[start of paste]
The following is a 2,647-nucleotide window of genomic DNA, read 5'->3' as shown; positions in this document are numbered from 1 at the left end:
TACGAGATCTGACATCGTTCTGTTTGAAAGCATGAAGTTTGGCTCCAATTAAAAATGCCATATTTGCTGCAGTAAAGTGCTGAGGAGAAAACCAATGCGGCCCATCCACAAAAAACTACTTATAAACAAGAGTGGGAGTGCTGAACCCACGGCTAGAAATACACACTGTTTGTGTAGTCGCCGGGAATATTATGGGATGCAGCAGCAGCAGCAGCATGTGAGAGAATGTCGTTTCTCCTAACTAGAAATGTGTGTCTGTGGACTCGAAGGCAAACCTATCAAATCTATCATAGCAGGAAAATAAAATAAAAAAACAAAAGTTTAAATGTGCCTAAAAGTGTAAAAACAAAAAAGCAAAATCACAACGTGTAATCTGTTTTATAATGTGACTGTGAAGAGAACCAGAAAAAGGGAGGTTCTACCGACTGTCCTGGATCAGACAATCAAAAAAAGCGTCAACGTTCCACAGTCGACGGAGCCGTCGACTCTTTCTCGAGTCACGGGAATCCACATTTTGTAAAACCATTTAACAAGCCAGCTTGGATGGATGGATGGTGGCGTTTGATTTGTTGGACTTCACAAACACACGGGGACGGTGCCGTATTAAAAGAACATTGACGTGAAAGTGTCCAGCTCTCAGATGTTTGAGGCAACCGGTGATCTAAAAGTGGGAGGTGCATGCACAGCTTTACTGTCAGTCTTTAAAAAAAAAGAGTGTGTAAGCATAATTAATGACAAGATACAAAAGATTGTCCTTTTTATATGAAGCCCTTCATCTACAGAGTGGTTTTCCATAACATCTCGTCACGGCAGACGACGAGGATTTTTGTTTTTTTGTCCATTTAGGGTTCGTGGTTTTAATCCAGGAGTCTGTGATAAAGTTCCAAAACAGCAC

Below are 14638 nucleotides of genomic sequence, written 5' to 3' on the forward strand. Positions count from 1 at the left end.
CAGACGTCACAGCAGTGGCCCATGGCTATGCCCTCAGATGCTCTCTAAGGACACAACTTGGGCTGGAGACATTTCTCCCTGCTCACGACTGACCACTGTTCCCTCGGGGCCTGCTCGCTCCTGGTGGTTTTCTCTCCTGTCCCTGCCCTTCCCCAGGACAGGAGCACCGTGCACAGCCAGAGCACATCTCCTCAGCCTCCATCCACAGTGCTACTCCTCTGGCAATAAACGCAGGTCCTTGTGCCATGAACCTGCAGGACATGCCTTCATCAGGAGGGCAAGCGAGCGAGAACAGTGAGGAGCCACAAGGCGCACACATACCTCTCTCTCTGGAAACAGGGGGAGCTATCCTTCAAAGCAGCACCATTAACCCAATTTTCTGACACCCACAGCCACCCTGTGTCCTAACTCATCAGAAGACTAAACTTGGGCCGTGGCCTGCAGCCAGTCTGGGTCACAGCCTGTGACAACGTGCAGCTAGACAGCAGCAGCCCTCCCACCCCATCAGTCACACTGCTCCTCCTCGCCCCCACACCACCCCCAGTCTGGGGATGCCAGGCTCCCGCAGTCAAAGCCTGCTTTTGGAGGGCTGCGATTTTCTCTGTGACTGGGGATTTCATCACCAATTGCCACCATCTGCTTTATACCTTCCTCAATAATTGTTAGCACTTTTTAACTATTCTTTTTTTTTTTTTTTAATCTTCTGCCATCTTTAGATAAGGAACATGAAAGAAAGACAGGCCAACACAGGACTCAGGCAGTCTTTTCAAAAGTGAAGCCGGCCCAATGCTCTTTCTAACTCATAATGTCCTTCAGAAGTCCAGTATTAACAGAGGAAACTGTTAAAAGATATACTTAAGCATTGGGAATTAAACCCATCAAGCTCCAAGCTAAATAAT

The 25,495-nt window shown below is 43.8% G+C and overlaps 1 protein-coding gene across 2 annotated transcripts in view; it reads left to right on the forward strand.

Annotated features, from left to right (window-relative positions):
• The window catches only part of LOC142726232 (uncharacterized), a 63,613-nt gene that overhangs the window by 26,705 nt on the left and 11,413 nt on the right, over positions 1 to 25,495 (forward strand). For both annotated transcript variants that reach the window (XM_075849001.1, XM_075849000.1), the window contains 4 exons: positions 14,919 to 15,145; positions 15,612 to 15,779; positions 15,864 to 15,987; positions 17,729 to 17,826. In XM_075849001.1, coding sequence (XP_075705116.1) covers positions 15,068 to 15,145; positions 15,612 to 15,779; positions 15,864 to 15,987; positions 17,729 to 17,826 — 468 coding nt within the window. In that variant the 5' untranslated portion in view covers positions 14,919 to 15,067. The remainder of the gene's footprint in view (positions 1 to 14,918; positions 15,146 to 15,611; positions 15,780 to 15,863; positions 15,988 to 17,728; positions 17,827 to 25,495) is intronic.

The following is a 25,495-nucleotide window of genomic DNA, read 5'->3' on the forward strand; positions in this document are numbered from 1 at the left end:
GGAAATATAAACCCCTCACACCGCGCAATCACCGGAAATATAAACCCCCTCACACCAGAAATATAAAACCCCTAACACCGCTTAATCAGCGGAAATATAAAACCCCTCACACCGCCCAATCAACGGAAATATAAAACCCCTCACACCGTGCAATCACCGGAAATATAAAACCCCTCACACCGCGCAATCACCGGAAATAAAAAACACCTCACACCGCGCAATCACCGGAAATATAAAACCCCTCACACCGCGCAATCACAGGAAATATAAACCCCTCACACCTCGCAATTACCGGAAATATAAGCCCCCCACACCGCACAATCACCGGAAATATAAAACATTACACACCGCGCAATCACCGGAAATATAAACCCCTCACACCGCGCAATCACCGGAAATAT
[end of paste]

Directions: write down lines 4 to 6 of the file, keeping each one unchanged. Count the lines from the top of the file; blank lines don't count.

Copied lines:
CAGACGTCACAGCAGTGGCCCATGGCTATGCCCTCAGATGCTCTCTAAGGACACAACTTGGGCTGGAGACATTTCTCCCTGCTCACGACTGACCACTGTTCCCTCGGGGCCTGCTCGCTCCTGGTGGTTTTCTCTCCTGTCCCTGCCCTTCCCCAGGACAGGAGCACCGTGCACAGCCAGAGCACATCTCCTCAGCCTCCATCCACAGTGCTACTCCTCTGGCAATAAACGCAGGTCCTTGTGCCATGAACCTGCAGGACATGCCTTCATCAGGAGGGCAAGCGAGCGAGAACAGTGAGGAGCCACAAGGCGCACACATACCTCTCTCTCTGGAAACAGGGGGAGCTATCCTTCAAAGCAGCACCATTAACCCAATTTTCTGACACCCACAGCCACCCTGTGTCCTAACTCATCAGAAGACTAAACTTGGGCCGTGGCCTGCAGCCAGTCTGGGTCACAGCCTGTGACAACGTGCAGCTAGACAGCAGCAGCCCTCCCACCCCATCAGTCACACTGCTCCTCCTCGCCCCCACACCACCCCCAGTCTGGGGATGCCAGGCTCCCGCAGTCAAAGCCTGCTTTTGGAGGGCTGCGATTTTCTCTGTGACTGGGGATTTCATCACCAATTGCCACCATCTGCTTTATACCTTCCTCAATAATTGTTAGCACTTTTTAACTATTCTTTTTTTTTTTTTTTAATCTTCTGCCATCTTTAGATAAGGAACATGAAAGAAAGACAGGCCAACACAGGACTCAGGCAGTCTTTTCAAAAGTGAAGCCGGCCCAATGCTCTTTCTAACTCATAATGTCCTTCAGAAGTCCAGTATTAACAGAGGAAACTGTTAAAAGATATACTTAAGCATTGGGAATTAAACCCATCAAGCTCCAAGCTAAATAAT

The 25,495-nt window shown below is 43.8% G+C and overlaps 1 protein-coding gene across 2 annotated transcripts in view; it reads left to right on the forward strand.

Annotated features, from left to right (window-relative positions):